While the diaper 20 of the present invention preferably has extensible side panels 30 disposed in the first waist region 50; alternatively, the diaper 20 may be provided with extensible side panels 30 disposed in the second waist region 52 or in both the first waist region 50 and the second waist region 52. While the extensible side panels 30 may be constructed in a number of configurations, examples of diapers with extensible side panels are disclosed in U.S. Pat. No. 4,857,067, entitled "Disposable Diaper Having Shirred Ears" issued to Wood, et al. on Aug. 15, 1989; U.S. Pat. No. 4,381,781 issued to Sciaraffa, et al. on May 3, 1983; U.S. Pat. No. 4,938,753 issued to Van Gompel, et al. on Jul. 3, 1990; and U.S. patent application Ser. No. 08/155,048 entitled "Absorbent Article with Multi-Directional Extensible Side Panels", filed in the name of Miguel A. Robles, et al. on Nov. 19, 1993; each of which is incorporated herein by reference.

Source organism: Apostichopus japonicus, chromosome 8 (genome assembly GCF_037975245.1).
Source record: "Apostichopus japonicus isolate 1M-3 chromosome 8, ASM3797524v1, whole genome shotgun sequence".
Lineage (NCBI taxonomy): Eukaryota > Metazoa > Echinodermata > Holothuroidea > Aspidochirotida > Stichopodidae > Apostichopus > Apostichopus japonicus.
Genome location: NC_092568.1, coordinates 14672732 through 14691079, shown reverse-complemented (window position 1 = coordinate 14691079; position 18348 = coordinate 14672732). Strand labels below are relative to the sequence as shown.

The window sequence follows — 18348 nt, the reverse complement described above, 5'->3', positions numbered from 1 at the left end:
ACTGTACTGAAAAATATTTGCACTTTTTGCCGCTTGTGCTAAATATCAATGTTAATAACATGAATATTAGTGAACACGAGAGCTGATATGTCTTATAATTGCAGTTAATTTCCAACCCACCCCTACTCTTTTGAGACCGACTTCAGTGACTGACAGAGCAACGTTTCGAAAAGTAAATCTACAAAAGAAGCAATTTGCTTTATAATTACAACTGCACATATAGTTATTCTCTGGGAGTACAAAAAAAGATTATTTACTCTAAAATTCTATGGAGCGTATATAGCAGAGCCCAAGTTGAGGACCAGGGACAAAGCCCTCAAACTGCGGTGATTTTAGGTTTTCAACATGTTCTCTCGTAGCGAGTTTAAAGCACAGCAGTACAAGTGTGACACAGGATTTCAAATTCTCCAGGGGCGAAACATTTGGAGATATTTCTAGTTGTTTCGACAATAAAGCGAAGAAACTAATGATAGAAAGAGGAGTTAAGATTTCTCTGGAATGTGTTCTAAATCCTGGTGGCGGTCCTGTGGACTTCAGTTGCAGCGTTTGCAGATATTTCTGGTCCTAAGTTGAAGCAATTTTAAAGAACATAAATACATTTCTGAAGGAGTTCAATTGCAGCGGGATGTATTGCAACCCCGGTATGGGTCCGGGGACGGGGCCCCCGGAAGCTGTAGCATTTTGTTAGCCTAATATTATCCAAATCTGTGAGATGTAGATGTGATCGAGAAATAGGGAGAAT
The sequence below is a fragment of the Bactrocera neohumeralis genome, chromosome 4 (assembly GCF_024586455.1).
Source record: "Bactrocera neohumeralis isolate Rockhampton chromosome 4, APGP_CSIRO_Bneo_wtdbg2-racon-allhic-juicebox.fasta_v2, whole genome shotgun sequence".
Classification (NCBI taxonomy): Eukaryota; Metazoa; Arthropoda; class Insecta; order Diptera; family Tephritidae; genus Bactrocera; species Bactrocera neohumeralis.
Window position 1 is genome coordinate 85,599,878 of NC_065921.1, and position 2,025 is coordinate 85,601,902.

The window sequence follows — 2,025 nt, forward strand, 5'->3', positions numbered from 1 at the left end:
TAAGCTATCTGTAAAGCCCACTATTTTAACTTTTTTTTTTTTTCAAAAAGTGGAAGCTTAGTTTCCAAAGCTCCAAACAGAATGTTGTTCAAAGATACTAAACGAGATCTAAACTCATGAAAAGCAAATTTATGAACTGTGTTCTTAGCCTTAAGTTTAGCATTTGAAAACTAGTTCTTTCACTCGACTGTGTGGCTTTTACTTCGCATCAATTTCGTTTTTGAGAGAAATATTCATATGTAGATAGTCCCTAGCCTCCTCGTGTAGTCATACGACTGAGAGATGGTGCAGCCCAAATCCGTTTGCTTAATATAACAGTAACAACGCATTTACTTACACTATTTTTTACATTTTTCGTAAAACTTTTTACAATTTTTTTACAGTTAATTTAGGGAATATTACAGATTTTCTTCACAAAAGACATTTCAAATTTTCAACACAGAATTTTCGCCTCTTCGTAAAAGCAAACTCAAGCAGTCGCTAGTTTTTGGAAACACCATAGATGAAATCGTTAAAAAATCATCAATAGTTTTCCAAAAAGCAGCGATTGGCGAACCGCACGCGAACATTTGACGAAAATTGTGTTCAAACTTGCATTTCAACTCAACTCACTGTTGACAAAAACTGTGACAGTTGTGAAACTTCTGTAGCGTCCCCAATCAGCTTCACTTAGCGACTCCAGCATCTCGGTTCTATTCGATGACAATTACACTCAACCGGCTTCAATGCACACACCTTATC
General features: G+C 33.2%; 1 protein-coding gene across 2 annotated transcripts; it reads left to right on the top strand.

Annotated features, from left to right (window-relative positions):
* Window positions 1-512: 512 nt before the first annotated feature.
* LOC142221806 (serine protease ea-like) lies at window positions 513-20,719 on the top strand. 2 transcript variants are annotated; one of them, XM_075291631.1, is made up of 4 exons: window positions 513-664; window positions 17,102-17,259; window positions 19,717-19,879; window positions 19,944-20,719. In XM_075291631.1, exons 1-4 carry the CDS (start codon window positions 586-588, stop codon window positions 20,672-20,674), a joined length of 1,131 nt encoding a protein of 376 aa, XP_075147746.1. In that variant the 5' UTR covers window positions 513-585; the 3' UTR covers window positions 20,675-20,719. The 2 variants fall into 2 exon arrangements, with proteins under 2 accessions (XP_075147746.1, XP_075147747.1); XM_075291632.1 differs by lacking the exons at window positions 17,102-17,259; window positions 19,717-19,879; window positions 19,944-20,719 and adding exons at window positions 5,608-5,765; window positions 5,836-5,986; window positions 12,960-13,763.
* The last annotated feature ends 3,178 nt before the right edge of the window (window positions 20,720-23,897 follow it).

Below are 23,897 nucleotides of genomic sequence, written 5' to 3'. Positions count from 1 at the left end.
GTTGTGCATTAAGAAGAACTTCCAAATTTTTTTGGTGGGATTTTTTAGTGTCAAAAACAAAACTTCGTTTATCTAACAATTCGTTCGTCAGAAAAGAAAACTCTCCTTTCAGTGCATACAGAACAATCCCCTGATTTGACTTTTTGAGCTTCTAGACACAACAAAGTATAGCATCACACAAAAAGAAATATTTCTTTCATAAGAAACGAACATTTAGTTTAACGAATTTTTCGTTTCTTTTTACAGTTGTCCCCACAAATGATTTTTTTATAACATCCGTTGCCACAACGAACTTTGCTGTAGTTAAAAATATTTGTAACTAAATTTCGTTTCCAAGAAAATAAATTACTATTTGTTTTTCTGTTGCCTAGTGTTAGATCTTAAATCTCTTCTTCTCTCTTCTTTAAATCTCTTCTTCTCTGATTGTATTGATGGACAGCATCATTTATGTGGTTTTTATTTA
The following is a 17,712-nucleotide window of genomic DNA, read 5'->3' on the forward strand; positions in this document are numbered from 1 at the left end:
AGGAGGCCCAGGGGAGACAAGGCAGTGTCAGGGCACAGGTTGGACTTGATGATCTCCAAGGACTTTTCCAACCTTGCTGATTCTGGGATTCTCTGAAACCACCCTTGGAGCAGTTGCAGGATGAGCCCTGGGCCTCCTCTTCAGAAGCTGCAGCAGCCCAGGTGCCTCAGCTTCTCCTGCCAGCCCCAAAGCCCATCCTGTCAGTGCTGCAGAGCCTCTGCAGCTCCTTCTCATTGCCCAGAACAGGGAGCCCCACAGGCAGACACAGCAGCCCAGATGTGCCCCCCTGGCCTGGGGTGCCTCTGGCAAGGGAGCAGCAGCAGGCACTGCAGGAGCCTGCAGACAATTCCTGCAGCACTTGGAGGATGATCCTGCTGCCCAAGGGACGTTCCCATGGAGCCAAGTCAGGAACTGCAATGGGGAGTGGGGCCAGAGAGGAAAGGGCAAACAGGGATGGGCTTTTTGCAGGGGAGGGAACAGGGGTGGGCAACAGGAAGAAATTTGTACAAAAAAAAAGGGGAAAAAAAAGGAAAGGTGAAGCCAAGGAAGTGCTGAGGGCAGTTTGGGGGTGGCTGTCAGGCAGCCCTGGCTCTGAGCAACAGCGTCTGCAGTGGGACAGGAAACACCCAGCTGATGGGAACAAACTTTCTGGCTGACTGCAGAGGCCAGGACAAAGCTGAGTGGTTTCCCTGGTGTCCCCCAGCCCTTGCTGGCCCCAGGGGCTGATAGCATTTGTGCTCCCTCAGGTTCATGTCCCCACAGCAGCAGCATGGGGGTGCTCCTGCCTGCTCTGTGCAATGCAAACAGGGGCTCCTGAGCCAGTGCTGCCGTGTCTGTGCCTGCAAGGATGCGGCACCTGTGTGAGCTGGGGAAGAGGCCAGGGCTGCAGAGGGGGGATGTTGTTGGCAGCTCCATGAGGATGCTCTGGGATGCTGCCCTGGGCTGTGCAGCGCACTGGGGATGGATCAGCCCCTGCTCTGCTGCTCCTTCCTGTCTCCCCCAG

The diaper 20 is also preferably provided with a fastening system 48 for fitting the diaper on the wearer. The fastening system 48 maintains the first waist region 50 and the second waist region 52 in an overlapping configuration to form a side closure. The fastening system 48 further maintains tension in the extensible side panels 30 to hold the diaper 20 on the wearer as well as to provide for improved dynamic fit about the legs and waist of the wearer. The fastening system 48 may comprise any attachment means known in the art, including, but not limited to, pressure sensitive adhesives, cohesive materials, mechanical fastening means, such as hook and loop type fasteners, or any combination of these or any other attachment means as known in the art. Examples of suitable adhesive tape tab fastening systems are disclosed in U.S. Pat. No. 3,848,594 issued to Buell on Nov. 19, 1974; and U.S. Pat. No. 4,662,875 issued to Hirotsu and Robertson on May 5, 1987; each of which are incorporated herein by reference. Examples of other closure systems, including mechanical closure systems, useful in the present invention are disclosed in U.S. Pat. No. 4,869,724 issued to Scripps on Sept. 26, 1989; U.S. Pat No. 4,848,815 issued to Scripps on Jul. 11, 1989; and U.S. Pat. No. Weil, Buell, Clear, and Falcone on Sept. 7, 1993; each of which are incorporated herein by reference.